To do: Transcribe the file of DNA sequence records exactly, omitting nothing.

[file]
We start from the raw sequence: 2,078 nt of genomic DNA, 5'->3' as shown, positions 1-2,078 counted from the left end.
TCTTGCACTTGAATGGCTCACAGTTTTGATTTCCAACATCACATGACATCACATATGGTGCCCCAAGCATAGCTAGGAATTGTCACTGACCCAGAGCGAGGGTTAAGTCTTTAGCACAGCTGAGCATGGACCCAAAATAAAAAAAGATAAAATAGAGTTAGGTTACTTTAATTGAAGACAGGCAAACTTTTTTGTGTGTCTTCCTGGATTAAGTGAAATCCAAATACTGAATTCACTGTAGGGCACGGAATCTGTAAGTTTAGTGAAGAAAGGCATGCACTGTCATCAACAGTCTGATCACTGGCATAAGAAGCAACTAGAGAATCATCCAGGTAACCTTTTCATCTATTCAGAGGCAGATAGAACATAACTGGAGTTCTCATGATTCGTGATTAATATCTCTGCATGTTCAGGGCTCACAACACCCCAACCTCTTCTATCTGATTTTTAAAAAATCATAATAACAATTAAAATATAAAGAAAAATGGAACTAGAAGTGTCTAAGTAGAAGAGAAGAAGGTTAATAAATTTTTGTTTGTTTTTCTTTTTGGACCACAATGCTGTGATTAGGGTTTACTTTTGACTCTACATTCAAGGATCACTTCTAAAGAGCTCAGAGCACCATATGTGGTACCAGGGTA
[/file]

We start from the raw sequence: 2,078 nt of genomic DNA, 5'->3' as shown, positions 1-2,078 counted from the left end.
TCTTGCACTTGAATGGCTCACAGTTTTGATTTCCAACATCACATGACATCACATATGGTGCCCCAAGCATAGCTAGGAATTGTCACTGACCCAGAGCGAGGGTTAAGTCTTTAGCACAGCTGAGCATGGACCCAAAATAAAAAAAGATAAAATAGAGTTAGGTTACTTTAATTGAAGACAGGCAAACTTTTTTGTGTGTCTTCCTGGATTAAGTGAAATCCAAATACTGAATTCACTGTAGGGCACGGAATCTGTAAGTTTAGTGAAGAAAGGCATGCACTGTCATCAACAGTCTGATCACTGGCATAAGAAGCAACTAGAGAATCATCCAGGTAACCTTTTCATCTATTCAGAGGCAGATAGAACATAACTGGAGTTCTCATGATTCGTGATTAATATCTCTGCATGTTCAGGGCTCACAACACCCCAACCTCTTCTATCTGATTTTTAAAAAATCATAATAACAATTAAAATATAAAGAAAAATGGAACTAGAAGTGTCTAAGTAGAAGAGAAGAAGGTTAATAAATTTTTGTTTGTTTTTCTTTTTGGACCACAATGCTGTGATTAGGGTTTACTTTTGACTCTACATTCAAGGATCACTTCTAAAGAGCTCAGAGCACCATATGTGGTACCAGGGTA